The girl was silent. She was not reassured. It did not seem to her that her question was directly answered. The young man was playing with her.

"What right had you to follow me?" she demanded fiercely.

"Well, now that you put it in that light, I'm not sure that I had any right at all, unless it may be the claim that every human being has upon all creation."

His arms were folded now across his broad brown flannel chest, and the pistols gleamed in his belt below like fine ornaments. He wore a philosophical expression, and looked at his companion as if she were a new specimen of the human kind, and he was studying her variety, quite impersonally, it is true, but interestedly. There was something in his look that angered the girl.

"What do you want?" She had never heard of the divine claims of all the human family. Her one instinct at present was fear.

An expression that was almost bitter flitted over the young man's face, as of an unpleasant memory forgotten for the instant.

"It really wasn't of much consequence when you think of it," he said with a shrug of his fine shoulders. "I was merely lost, and was wanting to inquire where I was-and possibly the way to somewhere. But I don't know as 'twas worth the trouble."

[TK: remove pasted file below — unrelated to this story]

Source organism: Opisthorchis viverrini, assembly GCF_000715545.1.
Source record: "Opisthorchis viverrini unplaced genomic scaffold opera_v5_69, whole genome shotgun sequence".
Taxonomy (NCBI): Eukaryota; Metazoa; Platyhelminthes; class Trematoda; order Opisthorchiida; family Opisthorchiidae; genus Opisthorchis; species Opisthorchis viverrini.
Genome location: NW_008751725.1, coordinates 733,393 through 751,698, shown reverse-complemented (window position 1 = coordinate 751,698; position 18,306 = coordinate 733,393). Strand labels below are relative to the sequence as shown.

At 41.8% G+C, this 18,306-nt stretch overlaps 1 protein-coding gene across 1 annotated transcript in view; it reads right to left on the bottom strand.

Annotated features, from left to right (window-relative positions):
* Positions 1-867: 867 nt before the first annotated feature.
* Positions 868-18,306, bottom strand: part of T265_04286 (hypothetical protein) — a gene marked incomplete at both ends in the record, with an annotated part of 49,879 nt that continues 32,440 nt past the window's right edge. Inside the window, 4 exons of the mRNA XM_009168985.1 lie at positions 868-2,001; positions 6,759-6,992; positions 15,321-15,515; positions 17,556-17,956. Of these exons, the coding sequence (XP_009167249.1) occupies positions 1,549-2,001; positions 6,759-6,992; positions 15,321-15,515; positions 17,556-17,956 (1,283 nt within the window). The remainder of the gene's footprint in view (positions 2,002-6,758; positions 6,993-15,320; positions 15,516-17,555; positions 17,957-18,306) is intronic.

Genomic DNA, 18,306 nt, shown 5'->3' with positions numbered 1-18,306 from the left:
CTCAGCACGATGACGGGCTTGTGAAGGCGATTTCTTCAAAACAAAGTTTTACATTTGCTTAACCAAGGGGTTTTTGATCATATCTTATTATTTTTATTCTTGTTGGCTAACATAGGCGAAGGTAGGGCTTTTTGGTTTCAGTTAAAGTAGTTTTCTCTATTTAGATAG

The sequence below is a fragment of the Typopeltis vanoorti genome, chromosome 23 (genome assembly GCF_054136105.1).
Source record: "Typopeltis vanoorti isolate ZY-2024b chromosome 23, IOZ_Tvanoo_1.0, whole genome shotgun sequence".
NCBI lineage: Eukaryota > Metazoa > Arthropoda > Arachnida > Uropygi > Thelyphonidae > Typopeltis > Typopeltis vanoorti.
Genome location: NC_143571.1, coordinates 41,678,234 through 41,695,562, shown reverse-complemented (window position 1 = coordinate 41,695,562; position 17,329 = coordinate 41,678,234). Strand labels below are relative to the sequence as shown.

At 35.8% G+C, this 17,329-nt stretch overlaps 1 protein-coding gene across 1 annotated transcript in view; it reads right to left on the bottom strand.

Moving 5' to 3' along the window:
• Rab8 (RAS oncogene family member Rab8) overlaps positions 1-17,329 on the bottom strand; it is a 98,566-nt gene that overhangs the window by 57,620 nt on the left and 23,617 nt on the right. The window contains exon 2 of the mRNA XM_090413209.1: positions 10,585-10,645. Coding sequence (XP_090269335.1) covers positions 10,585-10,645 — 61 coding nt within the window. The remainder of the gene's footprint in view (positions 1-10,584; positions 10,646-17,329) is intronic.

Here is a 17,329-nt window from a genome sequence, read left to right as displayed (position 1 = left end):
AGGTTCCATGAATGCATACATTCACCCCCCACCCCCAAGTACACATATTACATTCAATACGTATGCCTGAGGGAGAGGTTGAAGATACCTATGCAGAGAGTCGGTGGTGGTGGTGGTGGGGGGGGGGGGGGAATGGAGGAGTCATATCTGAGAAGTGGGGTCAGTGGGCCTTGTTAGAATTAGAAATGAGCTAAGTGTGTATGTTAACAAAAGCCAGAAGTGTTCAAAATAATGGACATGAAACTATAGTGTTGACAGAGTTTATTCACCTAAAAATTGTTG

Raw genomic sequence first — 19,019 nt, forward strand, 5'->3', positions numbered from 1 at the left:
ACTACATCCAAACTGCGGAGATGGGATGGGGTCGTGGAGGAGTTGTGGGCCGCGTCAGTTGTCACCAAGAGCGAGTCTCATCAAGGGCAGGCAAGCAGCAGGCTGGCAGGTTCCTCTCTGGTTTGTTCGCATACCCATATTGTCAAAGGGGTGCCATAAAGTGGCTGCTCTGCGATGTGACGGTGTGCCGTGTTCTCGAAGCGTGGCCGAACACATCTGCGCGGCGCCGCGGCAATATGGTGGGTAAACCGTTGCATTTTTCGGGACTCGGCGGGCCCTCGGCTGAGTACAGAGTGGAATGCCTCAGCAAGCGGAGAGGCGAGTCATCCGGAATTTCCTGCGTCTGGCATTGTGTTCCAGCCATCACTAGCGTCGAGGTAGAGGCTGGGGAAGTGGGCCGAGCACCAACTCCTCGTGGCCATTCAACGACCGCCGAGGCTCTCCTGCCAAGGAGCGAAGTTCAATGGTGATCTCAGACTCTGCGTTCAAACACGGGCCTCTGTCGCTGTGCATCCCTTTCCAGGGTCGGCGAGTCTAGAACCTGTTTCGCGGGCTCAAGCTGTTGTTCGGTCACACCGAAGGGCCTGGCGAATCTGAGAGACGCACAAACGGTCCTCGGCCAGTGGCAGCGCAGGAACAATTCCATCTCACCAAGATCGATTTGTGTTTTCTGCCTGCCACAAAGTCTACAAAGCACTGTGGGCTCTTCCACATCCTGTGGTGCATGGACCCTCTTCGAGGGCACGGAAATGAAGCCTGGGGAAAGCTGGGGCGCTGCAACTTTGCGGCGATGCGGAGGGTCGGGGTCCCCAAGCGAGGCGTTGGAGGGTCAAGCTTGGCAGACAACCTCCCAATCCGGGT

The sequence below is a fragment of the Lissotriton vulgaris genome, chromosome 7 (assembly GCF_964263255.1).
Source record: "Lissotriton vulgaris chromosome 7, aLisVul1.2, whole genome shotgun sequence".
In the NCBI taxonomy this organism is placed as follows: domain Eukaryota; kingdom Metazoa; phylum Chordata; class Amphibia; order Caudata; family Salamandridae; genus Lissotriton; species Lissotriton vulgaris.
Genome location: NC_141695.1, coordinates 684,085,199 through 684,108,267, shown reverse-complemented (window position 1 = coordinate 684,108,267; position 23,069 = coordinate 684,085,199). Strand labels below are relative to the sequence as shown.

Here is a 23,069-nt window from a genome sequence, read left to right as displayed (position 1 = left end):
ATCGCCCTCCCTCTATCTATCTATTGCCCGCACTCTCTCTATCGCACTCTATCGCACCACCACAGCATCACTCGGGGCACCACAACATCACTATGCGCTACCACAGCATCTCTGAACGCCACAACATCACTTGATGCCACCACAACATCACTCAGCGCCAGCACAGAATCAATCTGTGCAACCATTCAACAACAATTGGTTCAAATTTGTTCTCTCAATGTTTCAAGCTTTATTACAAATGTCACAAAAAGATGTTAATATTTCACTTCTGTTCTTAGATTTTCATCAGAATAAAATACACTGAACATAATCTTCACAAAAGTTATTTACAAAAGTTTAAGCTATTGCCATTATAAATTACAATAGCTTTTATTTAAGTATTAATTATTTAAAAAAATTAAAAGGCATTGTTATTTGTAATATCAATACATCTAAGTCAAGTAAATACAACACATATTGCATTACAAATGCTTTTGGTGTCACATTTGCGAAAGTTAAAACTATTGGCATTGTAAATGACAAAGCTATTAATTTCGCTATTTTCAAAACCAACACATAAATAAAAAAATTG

The girl was puzzled. She had never seen a man like this before. He was not like her wild, reckless brother, nor any of his associates.

"This is Montana," she said, "or was, when I started," she added with sudden thought.

"Yes? Well, it was Montana when I started, too; but it's as likely to be the Desert of Sahara as anything else. I'm sure I've come far enough, and found it barren enough."

"I never heard of that place," said the girl seriously; "is it in Canada?"

"I believe not," said the man with sudden gravity; "at least, not that I know of. When I went to school, it was generally located somewhere in Africa."

"I never went to school," said the girl wistfully; "but-" with a sudden resolve-"I'll go now."

"Do!" said the man. "I'll go with you. Let's start at once; for, now that I think of it, I haven't had anything to eat for over a day, and there might be something in that line near a schoolhouse. Do you know the way?"

"No," said the girl, slowly studying him-she began to feel he was making fun of her; "but I can give you something to eat."

"Thank you!" said the man. "I assure you I shall appreciate anything from hardtack to bisque ice-cream."

"I haven't any of those," said the girl, "but there are plenty of beans left; and, if you will get some wood for a fire, I'll make some coffee."

"Agreed," said the man. "That sounds better than anything I've heard for forty-eight hours."

The girl watched him as he strode away to find wood, and frowned for an instant; but his face was perfectly sober, and she turned to the business of getting breakfast. For a little her fears were allayed. At least, he would do her no immediate harm. Of course she might fly from him now while his back was turned; but then of course he would pursue her again, and she had little chance of getting away. Besides, he was hungry. She could not leave him without something to eat.

"We can't make coffee without water," she said as he came back with a bundle of sticks.

He whistled.

"Could you inform me where to look for water?" he asked.

She looked into his face, and saw how worn and gray he was about his eyes; and a sudden compassion came upon her.